Born Free Foundation - Keep Wildlife in the Wild

Jean Byrd Centre blog

August 2017

Written by Headman  Matyumza and Kelvin Buys

Hello everyone

A warm greeting from us at the Jean Byrd Centre.  We are doing great, hope it is likewise with you.  It’s been a very busy month with high season starting and all. We got a visit from many Shamwari Conservation volunteers.  I must say we had a lot of fun with them.

Then the cherry on the cake: the big bull elephant came to pay us another visit. It’s always nice to see him but this time he had a water splash party with one of our water tanks, and was splashing mud against our walls.  Luckily, he doesn’t go to our camps and doesn’t bother our cats.  Everything has now been cleaned up and we are good.

Our rescued lions and leopards:

Ciam, confiscated from  a private owner in France where he was being kept illegally as a pet in a tiny garden.  He arrived at Shamwari in May 2017.


Our boy is doing great.

He loves to jump on the shelter in the main camp and look over the reserve, while his favourite place in the morning is close to his water trough.  Later he would go to a bush close to the release gate in the main camp to take a nap. He takes his meat very well and does not want to be bothered when eating. He is a good boy and our guests love him.  The students came to help with the cleaning so we shut him in the hospital camp so we can clean in the main camp. We feed him in the hospital camp too, so we can monitor him, then let him out into the main camp when he is finished. 

Leda and her daughter Rhea, rescued from Limassol Zoo in Cyprus in June 2009

Leopard Leda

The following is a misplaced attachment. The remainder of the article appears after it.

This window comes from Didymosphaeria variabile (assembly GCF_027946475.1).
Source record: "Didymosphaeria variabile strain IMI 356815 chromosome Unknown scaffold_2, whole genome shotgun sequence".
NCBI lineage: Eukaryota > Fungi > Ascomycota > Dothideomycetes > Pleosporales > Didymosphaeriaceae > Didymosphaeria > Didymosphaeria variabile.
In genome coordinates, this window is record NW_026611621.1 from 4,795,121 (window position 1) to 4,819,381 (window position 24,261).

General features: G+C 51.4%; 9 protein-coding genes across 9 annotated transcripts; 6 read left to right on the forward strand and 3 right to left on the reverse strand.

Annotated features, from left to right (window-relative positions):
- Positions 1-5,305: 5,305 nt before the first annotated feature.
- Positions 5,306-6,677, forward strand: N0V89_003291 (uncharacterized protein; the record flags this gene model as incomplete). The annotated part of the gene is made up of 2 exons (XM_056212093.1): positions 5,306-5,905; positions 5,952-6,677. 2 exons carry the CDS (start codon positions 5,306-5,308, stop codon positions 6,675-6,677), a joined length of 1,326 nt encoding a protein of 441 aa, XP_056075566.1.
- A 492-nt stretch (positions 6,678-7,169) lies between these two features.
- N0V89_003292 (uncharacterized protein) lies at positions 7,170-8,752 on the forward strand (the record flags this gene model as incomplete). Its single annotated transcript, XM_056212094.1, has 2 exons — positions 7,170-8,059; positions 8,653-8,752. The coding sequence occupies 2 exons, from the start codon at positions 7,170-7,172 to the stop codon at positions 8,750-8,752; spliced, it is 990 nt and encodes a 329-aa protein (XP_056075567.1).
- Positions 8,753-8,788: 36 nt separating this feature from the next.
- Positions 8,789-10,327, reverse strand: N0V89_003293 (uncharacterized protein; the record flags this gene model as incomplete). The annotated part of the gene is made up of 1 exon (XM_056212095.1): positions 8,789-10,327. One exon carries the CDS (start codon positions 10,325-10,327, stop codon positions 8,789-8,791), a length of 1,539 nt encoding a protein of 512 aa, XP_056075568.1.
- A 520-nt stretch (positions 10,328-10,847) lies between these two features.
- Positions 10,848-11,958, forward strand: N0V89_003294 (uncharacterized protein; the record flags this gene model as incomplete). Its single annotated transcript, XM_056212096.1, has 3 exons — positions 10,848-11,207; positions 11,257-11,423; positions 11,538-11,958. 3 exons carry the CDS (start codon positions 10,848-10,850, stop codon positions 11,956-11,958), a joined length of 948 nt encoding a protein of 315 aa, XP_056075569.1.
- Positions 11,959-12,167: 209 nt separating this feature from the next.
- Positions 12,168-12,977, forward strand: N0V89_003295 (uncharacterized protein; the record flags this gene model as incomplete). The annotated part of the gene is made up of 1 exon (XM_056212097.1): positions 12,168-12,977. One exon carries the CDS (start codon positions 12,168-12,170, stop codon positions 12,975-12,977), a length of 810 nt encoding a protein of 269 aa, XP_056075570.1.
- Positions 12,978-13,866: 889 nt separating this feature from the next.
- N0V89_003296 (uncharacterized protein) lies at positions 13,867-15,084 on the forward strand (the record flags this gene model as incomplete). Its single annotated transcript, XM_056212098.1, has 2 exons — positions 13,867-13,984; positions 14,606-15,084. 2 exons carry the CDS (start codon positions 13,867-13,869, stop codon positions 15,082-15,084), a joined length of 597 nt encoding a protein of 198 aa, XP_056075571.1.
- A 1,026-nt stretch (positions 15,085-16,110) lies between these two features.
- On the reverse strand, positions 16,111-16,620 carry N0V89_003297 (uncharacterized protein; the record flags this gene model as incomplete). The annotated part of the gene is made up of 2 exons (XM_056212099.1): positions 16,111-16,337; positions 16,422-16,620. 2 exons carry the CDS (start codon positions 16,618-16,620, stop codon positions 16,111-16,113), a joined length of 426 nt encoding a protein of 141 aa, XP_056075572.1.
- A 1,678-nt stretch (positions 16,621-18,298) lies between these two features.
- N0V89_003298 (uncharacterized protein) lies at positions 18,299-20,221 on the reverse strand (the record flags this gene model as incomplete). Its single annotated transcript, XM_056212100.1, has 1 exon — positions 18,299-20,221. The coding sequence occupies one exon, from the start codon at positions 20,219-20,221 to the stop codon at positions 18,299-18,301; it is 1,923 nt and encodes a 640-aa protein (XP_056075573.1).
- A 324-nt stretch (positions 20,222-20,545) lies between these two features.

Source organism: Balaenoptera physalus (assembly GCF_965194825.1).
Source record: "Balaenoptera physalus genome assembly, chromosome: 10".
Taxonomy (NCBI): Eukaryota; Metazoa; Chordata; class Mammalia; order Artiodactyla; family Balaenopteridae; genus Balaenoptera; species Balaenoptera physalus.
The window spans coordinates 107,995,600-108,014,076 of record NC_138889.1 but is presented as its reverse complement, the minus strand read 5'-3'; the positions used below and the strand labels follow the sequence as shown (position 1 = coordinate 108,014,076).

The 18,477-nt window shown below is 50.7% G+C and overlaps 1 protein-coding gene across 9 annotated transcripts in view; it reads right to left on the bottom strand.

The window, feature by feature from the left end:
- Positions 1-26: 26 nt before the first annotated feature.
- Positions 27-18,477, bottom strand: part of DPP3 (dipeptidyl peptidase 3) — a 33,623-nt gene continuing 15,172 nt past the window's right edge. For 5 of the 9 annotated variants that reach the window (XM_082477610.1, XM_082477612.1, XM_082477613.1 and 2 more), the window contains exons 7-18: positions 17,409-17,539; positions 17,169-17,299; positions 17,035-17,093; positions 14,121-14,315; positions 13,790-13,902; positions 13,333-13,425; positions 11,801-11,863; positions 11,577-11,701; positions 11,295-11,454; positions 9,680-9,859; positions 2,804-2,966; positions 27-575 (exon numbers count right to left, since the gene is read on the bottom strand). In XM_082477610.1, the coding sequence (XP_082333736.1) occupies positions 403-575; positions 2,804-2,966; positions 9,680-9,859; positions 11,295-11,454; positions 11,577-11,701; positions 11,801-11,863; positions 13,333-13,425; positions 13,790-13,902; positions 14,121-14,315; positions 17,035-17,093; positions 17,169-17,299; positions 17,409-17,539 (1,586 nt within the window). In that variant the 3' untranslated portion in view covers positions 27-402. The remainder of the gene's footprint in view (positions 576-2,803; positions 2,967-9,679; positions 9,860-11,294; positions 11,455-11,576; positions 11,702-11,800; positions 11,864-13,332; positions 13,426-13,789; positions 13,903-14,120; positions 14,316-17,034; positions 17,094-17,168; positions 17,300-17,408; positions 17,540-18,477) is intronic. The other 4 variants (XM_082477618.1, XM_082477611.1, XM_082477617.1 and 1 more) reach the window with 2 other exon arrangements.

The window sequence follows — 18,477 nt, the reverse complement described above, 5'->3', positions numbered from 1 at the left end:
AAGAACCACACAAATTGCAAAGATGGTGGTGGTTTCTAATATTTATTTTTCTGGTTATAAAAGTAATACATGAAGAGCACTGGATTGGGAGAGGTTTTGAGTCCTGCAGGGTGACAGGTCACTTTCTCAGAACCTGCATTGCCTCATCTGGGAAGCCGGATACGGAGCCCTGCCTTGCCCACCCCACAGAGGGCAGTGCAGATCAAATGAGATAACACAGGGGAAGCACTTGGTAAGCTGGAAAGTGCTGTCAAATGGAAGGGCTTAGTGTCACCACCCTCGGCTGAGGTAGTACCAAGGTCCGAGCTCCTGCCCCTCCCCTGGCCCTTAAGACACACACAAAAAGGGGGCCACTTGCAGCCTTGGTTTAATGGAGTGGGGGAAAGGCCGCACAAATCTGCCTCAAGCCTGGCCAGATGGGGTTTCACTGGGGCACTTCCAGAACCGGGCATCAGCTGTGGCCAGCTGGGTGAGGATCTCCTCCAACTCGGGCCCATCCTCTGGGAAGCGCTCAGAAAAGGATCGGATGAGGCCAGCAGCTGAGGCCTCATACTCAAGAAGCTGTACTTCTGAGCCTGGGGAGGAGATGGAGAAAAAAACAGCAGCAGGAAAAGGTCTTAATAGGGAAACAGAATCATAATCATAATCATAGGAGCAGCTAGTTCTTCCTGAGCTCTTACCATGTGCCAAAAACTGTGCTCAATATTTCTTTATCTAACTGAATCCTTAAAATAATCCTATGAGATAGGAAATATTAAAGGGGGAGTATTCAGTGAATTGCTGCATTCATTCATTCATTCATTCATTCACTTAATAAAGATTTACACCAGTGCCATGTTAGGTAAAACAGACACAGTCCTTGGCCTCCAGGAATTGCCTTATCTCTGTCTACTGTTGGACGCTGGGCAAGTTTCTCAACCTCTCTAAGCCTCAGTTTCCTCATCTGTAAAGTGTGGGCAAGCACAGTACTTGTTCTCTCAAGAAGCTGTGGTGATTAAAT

Leopard Rhea

Leda and Rhea are doing great and both eat very well.

Leda has a favourite place she likes to sleep: under a bush in the corner of her main camp close to the viewing deck, although on hot days she prefers the shelter in her hospital camp.  When she is in her hospital camp she has a better view of Ciam next door and we see her looking at him.   

Rhea is spending most of her time at the top of her main camp. She eats her food inside her shelter in the hospital camp and finishes all of it, so her teeth are still very strong, even though she is 19 years old.  She is still very active and loves to patrol her main camp.

Queen, from a lion-breeding farm. She arrived at Shamwari in April 2015.


Queen is doing amazingly well.  She is always close to her shelter in the main camp so our guests see her a lot.  She is a big lioness and some of the guests have said she looks like a polar bear. She eats her meat in the hospital camp and when we sure she is done eating, we open for her so she can come to her main camp. She is relaxed now with Jora and Black next door, having been nervous of them initially. They communicate a lot with each other in the morning with loud and beautiful roars. So, our girl is thriving and going strong.

Jora and Black, rescued from a Bulgarian circus in September 2015, when circuses were made illegal in Bulgaria.

Jora, left, and Black
Jora, left, and Black

They boys are doing good and they are taking their food very well. They like to spend their time at the back of their hospital camp under the bushes away from the heat of the sun. Many of our guests think Black is the most beautiful one, with his magnificent dark mane.  We still separate them during feeding time and they are always so happy to be reunited.

Shada, rescued from a French circus and arrived at Shamwari in November 2006


Shada is in good shape and she taking her food very well. In the morning, she like to be close to the viewing deck lying on her back, changing position when the sun becomes too hot, then she moves to sleep under a tree close to the release gate.  She is a relaxed lion.

The Julie Ward Centre Diary >

Born Free Foundation
Broadlands Business Campus, Langhurstwood Road
, Horsham, RH12 4QP, UK - Charity Reg. No. 1070906

Share | |